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Below I provide my database schema, the database data currently inserted (which is only one record), and the code I am running. It is a very simple setup, but instead of returning the one record in the database, it returns nothing. Anyone have any idea why? I am on my wit's end here...

Table: Subcontractor

Columns: listed below in (name type) format.

ID guid, 
BusinessName varchar(50), 
Address varchar(200), 
City varchar(50), 
State varchar(50), 
ZipCode varchar(50), 
Contact varchar(50), 
Phone varchar(50), 
Fax varchar(50), 
Email varchar(200), 
GLOPolicy bit, 
GLOLimit bigint, 
GLOExpiration datetime, 
ALPolicy bit, 
ALLimit bigint, 
ALExpiration datetime, 
WCPolicy bit, 
WCLimit bigint, 
WCExpiration datetime, 
ULPolicy bit, 
ULLimit bigint, 
ULExpiration datetime, 
Notes varchar(15000)


I have one record in my database, as follows.

ID "7b143c19-ad66-46ad-b587-db0bee98cf1e"
BusinessName "1"
Address "1"
City "1"
State "1"
ZipCode "1"
Contact NULL
Phone NULL
Email NULL
GLOPolicy False (0) 
GLOExpiration NULL
ALPolicy False (0)
ALExpiration NULL
WCPolicy False (0)
WCExpiration NULL
ULPolicy False (0) 
ULExpiration NULL
Notes NULL

===== *I am attempting the following query, and it returns nothing, when it should obviously return the only record, shown above.*

String ID = "7b143c19-ad66-46ad-b587-db0bee98cf1e";
DataTable dt = sqliteQuery.selectFromDatabase("*", "WHERE ID = '" + ID + "'");

And the code for the above method is...

    public DataTable selectFromDatabase(String column, String filter)
        string SQL = "SELECT " + column + " FROM SUBCONTRACTOR " + filter;
        SQLiteCommand cmd = new SQLiteCommand(SQL);
        cmd.Connection = connection;
        SQLiteDataAdapter da = new SQLiteDataAdapter(cmd);
        DataSet ds = new DataSet();
            DataTable dt = ds.Tables[0];
            return dt;
        catch (Exception e)
            return null;
share|improve this question
First try to select without filtering. Set your predicate to be WHERE 1 = 1 (always true) instead of the filter to make sure you get all the rows. If you don't then it's not the query at fault. Also, your column type is A GUID but your query uses a string value. You might need a conversion. –  Paul Sasik Dec 19 '10 at 6:33
When setting the filter to 1=1, it returns the single record in the database, as it should. What type of conversion is there suppose to be? I was under the assumption everything was passed as strings when doing queries... is that not the case? If it isn't, do you know of such a conversion? –  CODe Dec 19 '10 at 6:35

1 Answer 1

up vote 4 down vote accepted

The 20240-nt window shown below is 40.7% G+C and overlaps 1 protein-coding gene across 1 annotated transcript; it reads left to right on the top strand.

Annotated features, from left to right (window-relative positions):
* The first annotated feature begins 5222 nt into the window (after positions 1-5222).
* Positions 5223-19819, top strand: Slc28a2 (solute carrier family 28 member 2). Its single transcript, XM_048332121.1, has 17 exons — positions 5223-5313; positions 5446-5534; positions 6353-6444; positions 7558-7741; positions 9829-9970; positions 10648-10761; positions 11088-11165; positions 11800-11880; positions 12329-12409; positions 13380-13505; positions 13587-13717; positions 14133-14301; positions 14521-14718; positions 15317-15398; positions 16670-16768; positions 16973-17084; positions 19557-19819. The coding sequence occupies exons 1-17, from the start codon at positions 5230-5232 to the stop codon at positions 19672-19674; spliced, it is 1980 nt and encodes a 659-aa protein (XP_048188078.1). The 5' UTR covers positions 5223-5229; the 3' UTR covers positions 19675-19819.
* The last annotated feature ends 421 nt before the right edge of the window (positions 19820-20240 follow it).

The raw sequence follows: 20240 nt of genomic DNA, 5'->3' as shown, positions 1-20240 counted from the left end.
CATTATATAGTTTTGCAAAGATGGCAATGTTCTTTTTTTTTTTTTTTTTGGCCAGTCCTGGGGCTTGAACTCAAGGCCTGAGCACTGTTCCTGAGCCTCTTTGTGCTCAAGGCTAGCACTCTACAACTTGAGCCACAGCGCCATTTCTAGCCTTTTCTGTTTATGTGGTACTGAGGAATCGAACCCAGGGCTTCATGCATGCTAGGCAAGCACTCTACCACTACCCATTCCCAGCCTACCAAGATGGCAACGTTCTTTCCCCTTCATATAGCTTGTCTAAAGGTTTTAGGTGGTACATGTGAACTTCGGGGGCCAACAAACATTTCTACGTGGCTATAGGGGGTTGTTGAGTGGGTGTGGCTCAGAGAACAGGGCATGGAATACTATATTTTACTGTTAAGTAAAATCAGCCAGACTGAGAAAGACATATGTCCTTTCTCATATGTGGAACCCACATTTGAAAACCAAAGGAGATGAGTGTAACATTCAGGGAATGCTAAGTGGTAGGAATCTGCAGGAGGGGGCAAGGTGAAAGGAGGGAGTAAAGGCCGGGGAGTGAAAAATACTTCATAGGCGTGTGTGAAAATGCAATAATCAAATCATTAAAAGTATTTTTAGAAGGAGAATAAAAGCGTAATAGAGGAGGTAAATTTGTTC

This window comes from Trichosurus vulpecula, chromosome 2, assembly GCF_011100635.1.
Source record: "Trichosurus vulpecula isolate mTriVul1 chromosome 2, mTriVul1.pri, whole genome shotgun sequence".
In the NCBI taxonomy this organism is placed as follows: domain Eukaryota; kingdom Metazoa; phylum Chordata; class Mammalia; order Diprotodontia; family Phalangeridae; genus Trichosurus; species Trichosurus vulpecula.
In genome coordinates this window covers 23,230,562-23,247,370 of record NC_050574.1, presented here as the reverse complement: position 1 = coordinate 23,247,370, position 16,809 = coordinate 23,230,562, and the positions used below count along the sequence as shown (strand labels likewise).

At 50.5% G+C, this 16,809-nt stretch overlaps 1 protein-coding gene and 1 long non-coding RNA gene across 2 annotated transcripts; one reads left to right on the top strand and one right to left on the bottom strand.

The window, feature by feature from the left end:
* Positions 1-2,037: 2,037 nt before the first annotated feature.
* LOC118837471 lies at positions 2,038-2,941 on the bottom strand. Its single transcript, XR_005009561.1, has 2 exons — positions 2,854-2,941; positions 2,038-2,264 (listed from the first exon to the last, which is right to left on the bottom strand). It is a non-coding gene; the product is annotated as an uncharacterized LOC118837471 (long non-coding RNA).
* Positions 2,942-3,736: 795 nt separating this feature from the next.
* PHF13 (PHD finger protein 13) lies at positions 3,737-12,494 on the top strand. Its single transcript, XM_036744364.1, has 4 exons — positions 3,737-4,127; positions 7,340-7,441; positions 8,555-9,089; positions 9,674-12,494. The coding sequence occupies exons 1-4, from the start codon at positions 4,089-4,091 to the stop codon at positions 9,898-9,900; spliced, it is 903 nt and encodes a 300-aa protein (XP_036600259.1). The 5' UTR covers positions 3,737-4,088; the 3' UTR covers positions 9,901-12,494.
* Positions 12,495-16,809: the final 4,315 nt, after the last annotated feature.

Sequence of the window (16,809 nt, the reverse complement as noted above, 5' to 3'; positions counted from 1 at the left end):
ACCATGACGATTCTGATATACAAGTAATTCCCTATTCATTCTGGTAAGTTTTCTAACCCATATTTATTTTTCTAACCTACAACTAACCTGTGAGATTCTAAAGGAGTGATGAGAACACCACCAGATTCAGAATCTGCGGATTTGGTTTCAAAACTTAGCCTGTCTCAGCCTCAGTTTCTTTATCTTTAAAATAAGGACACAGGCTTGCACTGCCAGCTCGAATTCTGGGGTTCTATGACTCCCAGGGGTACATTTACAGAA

It looks like SqLite does not support a GUID type natively. It's supported by wrappers and plugins but I think that you're experiencing some impedance between the way the type is used. You are probably better off changing it to a TEXT type. Your predicate will then work.


To create a new GUID value to insert into the row as a pkey just do:


In addition I found the following info:

GUID is not(!) a native SQLite-datatype, but an addon provided by Robert's wrapper. In the connection string you can specify "BinaryGUID=Yes|No", with Yes as default. When "BinaryGUID=Yes" the GUID is stored taking 16 bytes of storage. Now it depends whether "SQLite Expert" recognises the datatype GUID. If so, you should look at its documentation how it is handled. If not, it is probably treated as text (likely with invalid character data). You will have this trouble again when you change your SQLite editor or wrapper.

When "BinaryGUID=No" the GUID is stored as text taking 32-38 bytes (I don't know whether the minus-signs and braces {} are stored, you have to test). When storage is not a large problem, I would recommend to use this form. You then should have no problems with whatsover wrapper or DB editor you use and save a lot of time and trouble.

There seems to be an issue with the type itself.

share|improve this answer
So, the wrapper converts a hexadecimal? Blah, is there a way to easily do what I'm doing above in a way that will actually work? -_- –  CODe Dec 19 '10 at 6:44
Yeah. Change your ID column type to text. (I made that the main point of my answer.) –  Paul Sasik Dec 19 '10 at 6:46
I'm unfamiliar with the text datatype, does it give a unique value for every record like guid does? Or would I have to do that manually somehow? –  CODe Dec 19 '10 at 6:48
There are only a few data types and varchar(50) should do fine, meaning that it will work like Sqlite's TEXT type. (The wrappers really confuse things... Makes it look like Sql Server.) And yes, you will have to insert a GUID yourself but that is VERY EASY to do. It's actually a member of the GUID class. –  Paul Sasik Dec 19 '10 at 6:51
See the EDIT for the GUID generating code. Very simple, static method call. –  Paul Sasik Dec 19 '10 at 6:53

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